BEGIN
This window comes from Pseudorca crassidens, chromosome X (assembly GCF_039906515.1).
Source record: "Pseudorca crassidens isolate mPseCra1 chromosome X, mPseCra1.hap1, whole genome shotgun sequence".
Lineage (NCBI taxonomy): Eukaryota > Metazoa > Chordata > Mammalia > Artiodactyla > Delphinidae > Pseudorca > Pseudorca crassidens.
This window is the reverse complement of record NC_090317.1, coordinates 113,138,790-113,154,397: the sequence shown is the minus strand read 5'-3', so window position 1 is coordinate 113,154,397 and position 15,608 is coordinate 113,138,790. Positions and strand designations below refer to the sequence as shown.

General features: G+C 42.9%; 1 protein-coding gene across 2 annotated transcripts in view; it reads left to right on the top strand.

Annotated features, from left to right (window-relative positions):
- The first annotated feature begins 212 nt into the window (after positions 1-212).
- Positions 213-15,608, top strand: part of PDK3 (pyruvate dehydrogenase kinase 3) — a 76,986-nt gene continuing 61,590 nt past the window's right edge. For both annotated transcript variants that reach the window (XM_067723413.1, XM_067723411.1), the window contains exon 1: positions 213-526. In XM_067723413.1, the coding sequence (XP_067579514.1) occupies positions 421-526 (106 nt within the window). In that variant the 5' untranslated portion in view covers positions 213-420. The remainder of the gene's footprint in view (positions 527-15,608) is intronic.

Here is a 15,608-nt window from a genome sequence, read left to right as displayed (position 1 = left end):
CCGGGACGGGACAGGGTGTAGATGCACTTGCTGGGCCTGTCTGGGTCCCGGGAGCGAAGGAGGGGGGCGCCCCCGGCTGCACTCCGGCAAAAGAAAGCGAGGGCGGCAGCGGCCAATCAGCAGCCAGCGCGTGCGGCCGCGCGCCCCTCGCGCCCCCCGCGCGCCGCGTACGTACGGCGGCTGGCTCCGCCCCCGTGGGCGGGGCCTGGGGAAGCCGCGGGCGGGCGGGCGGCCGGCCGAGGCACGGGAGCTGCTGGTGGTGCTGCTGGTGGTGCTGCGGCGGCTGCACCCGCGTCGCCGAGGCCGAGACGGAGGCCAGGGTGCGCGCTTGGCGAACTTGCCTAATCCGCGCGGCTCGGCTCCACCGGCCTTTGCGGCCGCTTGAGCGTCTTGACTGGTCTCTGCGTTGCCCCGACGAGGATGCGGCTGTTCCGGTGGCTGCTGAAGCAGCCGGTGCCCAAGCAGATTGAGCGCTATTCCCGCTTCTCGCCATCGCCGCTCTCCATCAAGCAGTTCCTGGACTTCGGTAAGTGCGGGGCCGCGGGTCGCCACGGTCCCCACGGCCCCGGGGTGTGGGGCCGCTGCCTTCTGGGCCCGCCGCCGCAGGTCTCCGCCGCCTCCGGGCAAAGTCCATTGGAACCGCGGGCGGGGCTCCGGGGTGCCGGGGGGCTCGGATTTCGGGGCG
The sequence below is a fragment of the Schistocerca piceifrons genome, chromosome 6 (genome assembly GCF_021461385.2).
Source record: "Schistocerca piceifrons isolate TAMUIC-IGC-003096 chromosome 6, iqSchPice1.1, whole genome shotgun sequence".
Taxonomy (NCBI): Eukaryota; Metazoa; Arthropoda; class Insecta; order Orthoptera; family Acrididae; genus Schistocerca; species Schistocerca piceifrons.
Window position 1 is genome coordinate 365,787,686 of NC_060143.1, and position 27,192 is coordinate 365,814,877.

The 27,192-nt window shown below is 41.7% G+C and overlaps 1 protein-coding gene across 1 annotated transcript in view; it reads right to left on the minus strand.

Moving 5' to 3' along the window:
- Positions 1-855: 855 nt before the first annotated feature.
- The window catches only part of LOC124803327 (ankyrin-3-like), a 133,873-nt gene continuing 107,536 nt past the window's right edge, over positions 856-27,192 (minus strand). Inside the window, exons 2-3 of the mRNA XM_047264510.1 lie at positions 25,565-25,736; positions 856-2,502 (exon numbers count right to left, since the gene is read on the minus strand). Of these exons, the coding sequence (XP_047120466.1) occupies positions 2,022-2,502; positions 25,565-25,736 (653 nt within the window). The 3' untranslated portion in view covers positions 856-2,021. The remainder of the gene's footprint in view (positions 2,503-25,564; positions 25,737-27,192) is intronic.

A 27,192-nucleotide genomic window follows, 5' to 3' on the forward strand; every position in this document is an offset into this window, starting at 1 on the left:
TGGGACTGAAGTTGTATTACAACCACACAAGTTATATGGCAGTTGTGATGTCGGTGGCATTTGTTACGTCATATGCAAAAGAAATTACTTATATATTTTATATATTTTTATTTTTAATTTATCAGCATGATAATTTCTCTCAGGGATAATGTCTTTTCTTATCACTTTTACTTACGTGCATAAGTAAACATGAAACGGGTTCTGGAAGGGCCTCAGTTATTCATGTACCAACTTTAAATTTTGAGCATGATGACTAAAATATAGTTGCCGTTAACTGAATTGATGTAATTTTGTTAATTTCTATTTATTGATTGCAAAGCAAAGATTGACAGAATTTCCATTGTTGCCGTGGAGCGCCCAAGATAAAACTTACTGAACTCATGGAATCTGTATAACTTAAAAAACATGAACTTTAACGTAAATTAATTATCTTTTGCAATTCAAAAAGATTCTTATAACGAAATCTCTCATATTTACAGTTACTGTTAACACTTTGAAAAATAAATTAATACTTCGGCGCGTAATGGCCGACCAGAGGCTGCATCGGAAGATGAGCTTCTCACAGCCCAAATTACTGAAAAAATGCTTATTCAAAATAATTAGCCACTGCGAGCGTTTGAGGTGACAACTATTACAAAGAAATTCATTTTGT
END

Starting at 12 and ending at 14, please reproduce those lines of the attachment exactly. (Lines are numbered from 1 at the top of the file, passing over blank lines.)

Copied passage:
Source record: "Schistocerca piceifrons isolate TAMUIC-IGC-003096 chromosome 6, iqSchPice1.1, whole genome shotgun sequence".
Taxonomy (NCBI): Eukaryota; Metazoa; Arthropoda; class Insecta; order Orthoptera; family Acrididae; genus Schistocerca; species Schistocerca piceifrons.
Window position 1 is genome coordinate 365,787,686 of NC_060143.1, and position 27,192 is coordinate 365,814,877.